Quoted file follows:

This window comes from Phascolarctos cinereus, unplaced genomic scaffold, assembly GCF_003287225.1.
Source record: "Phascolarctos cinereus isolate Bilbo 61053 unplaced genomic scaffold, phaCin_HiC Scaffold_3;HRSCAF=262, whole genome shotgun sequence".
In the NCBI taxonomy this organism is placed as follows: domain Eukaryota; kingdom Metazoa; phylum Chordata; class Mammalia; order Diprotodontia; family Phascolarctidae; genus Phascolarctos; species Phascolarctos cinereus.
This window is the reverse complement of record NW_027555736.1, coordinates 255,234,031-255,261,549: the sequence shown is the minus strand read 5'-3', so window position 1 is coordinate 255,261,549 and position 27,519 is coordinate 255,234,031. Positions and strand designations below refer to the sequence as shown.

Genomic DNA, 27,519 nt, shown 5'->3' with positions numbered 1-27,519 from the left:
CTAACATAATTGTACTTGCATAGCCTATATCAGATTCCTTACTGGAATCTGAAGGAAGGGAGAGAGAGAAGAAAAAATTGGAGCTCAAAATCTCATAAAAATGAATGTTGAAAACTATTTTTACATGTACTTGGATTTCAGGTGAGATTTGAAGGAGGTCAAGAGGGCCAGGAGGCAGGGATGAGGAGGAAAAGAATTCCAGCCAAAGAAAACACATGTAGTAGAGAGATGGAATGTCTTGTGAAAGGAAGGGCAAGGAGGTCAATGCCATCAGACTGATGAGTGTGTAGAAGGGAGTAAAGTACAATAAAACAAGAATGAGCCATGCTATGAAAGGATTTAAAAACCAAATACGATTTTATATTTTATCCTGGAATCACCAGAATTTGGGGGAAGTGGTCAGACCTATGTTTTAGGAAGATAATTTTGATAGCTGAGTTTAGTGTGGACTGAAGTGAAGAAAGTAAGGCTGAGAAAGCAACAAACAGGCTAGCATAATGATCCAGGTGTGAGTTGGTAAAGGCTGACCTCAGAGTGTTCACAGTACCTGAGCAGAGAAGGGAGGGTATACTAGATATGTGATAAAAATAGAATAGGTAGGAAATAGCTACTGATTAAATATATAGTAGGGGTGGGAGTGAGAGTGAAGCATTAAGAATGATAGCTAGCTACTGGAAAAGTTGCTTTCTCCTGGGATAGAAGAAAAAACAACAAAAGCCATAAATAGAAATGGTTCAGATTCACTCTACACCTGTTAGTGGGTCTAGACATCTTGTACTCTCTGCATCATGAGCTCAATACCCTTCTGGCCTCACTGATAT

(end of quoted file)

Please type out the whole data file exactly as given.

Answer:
This window comes from Phascolarctos cinereus, unplaced genomic scaffold, assembly GCF_003287225.1.
Source record: "Phascolarctos cinereus isolate Bilbo 61053 unplaced genomic scaffold, phaCin_HiC Scaffold_3;HRSCAF=262, whole genome shotgun sequence".
In the NCBI taxonomy this organism is placed as follows: domain Eukaryota; kingdom Metazoa; phylum Chordata; class Mammalia; order Diprotodontia; family Phascolarctidae; genus Phascolarctos; species Phascolarctos cinereus.
This window is the reverse complement of record NW_027555736.1, coordinates 255,234,031-255,261,549: the sequence shown is the minus strand read 5'-3', so window position 1 is coordinate 255,261,549 and position 27,519 is coordinate 255,234,031. Positions and strand designations below refer to the sequence as shown.

Genomic DNA, 27,519 nt, shown 5'->3' with positions numbered 1-27,519 from the left:
CTAACATAATTGTACTTGCATAGCCTATATCAGATTCCTTACTGGAATCTGAAGGAAGGGAGAGAGAGAAGAAAAAATTGGAGCTCAAAATCTCATAAAAATGAATGTTGAAAACTATTTTTACATGTACTTGGATTTCAGGTGAGATTTGAAGGAGGTCAAGAGGGCCAGGAGGCAGGGATGAGGAGGAAAAGAATTCCAGCCAAAGAAAACACATGTAGTAGAGAGATGGAATGTCTTGTGAAAGGAAGGGCAAGGAGGTCAATGCCATCAGACTGATGAGTGTGTAGAAGGGAGTAAAGTACAATAAAACAAGAATGAGCCATGCTATGAAAGGATTTAAAAACCAAATACGATTTTATATTTTATCCTGGAATCACCAGAATTTGGGGGAAGTGGTCAGACCTATGTTTTAGGAAGATAATTTTGATAGCTGAGTTTAGTGTGGACTGAAGTGAAGAAAGTAAGGCTGAGAAAGCAACAAACAGGCTAGCATAATGATCCAGGTGTGAGTTGGTAAAGGCTGACCTCAGAGTGTTCACAGTACCTGAGCAGAGAAGGGAGGGTATACTAGATATGTGATAAAAATAGAATAGGTAGGAAATAGCTACTGATTAAATATATAGTAGGGGTGGGAGTGAGAGTGAAGCATTAAGAATGATAGCTAGCTACTGGAAAAGTTGCTTTCTCCTGGGATAGAAGAAAAAACAACAAAAGCCATAAATAGAAATGGTTCAGATTCACTCTACACCTGTTAGTGGGTCTAGACATCTTGTACTCTCTGCATCATGAGCTCAATACCCTTCTGGCCTCACTGATAT